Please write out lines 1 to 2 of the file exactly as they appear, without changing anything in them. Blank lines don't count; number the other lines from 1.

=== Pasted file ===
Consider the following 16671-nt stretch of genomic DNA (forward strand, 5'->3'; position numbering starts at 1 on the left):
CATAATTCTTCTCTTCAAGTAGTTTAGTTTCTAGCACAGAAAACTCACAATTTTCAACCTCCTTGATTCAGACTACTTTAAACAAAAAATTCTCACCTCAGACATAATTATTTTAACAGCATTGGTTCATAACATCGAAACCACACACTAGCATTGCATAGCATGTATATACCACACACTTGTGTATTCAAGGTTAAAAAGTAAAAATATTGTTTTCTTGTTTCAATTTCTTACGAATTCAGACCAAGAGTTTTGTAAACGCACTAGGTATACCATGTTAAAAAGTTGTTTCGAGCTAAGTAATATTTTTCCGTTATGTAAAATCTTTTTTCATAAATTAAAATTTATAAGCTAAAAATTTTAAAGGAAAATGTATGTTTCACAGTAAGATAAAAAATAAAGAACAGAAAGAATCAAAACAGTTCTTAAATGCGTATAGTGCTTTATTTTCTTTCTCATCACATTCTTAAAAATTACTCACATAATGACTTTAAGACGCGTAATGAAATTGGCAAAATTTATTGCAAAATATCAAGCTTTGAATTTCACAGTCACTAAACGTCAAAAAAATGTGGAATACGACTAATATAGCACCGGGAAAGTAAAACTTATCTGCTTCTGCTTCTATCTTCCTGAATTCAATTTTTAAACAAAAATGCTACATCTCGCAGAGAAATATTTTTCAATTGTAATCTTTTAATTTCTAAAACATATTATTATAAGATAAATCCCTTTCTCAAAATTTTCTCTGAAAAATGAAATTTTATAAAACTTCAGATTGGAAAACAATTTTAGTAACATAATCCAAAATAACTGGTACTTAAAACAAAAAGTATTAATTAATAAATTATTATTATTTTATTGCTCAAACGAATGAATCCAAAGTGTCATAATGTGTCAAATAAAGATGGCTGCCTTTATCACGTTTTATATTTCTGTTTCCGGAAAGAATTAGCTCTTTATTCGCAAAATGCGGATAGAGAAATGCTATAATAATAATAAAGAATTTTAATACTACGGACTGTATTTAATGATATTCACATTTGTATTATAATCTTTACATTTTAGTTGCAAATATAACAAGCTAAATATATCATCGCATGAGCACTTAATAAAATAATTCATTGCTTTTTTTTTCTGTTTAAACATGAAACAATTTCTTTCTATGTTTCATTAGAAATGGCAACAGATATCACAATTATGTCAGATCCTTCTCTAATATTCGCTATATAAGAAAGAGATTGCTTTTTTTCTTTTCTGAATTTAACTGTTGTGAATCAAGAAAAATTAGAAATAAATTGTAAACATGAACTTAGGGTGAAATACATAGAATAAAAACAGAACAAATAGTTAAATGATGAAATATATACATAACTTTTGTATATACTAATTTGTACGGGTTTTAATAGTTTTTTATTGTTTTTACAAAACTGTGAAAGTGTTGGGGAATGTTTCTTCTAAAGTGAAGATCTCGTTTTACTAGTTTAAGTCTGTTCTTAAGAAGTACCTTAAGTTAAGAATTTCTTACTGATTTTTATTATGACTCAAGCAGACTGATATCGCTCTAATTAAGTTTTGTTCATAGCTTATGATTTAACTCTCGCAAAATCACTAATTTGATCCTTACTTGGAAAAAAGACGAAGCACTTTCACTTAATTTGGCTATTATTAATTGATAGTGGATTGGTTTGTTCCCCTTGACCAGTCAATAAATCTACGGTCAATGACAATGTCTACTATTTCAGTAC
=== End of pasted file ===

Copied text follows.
Consider the following 16671-nt stretch of genomic DNA (forward strand, 5'->3'; position numbering starts at 1 on the left):
CATAATTCTTCTCTTCAAGTAGTTTAGTTTCTAGCACAGAAAACTCACAATTTTCAACCTCCTTGATTCAGACTACTTTAAACAAAAAATTCTCACCTCAGACATAATTATTTTAACAGCATTGGTTCATAACATCGAAACCACACACTAGCATTGCATAGCATGTATATACCACACACTTGTGTATTCAAGGTTAAAAAGTAAAAATATTGTTTTCTTGTTTCAATTTCTTACGAATTCAGACCAAGAGTTTTGTAAACGCACTAGGTATACCATGTTAAAAAGTTGTTTCGAGCTAAGTAATATTTTTCCGTTATGTAAAATCTTTTTTCATAAATTAAAATTTATAAGCTAAAAATTTTAAAGGAAAATGTATGTTTCACAGTAAGATAAAAAATAAAGAACAGAAAGAATCAAAACAGTTCTTAAATGCGTATAGTGCTTTATTTTCTTTCTCATCACATTCTTAAAAATTACTCACATAATGACTTTAAGACGCGTAATGAAATTGGCAAAATTTATTGCAAAATATCAAGCTTTGAATTTCACAGTCACTAAACGTCAAAAAAATGTGGAATACGACTAATATAGCACCGGGAAAGTAAAACTTATCTGCTTCTGCTTCTATCTTCCTGAATTCAATTTTTAAACAAAAATGCTACATCTCGCAGAGAAATATTTTTCAATTGTAATCTTTTAATTTCTAAAACATATTATTATAAGATAAATCCCTTTCTCAAAATTTTCTCTGAAAAATGAAATTTTATAAAACTTCAGATTGGAAAACAATTTTAGTAACATAATCCAAAATAACTGGTACTTAAAACAAAAAGTATTAATTAATAAATTATTATTATTTTATTGCTCAAACGAATGAATCCAAAGTGTCATAATGTGTCAAATAAAGATGGCTGCCTTTATCACGTTTTATATTTCTGTTTCCGGAAAGAATTAGCTCTTTATTCGCAAAATGCGGATAGAGAAATGCTATAATAATAATAAAGAATTTTAATACTACGGACTGTATTTAATGATATTCACATTTGTATTATAATCTTTACATTTTAGTTGCAAATATAACAAGCTAAATATATCATCGCATGAGCACTTAATAAAATAATTCATTGCTTTTTTTTTCTGTTTAAACATGAAACAATTTCTTTCTATGTTTCATTAGAAATGGCAACAGATATCACAATTATGTCAGATCCTTCTCTAATATTCGCTATATAAGAAAGAGATTGCTTTTTTTCTTTTCTGAATTTAACTGTTGTGAATCAAGAAAAATTAGAAATAAATTGTAAACATGAACTTAGGGTGAAATACATAGAATAAAAACAGAACAAATAGTTAAATGATGAAATATATACATAACTTTTGTATATACTAATTTGTACGGGTTTTAATAGTTTTTTATTGTTTTTACAAAACTGTGAAAGTGTTGGGGAATGTTTCTTCTAAAGTGAAGATCTCGTTTTACTAGTTTAAGTCTGTTCTTAAGAAGTACCTTAAGTTAAGAATTTCTTACTGATTTTTATTATGACTCAAGCAGACTGATATCGCTCTAATTAAGTTTTGTTCATAGCTTATGATTTAACTCTCGCAAAATCACTAATTTGATCCTTACTTGGAAAAAAGACGAAGCACTTTCACTTAATTTGGCTATTATTAATTGATAGTGGATTGGTTTGTTCCCCTTGACCAGTCAATAAATCTACGGTCAATGACAATGTCTACTATTTCAGTAC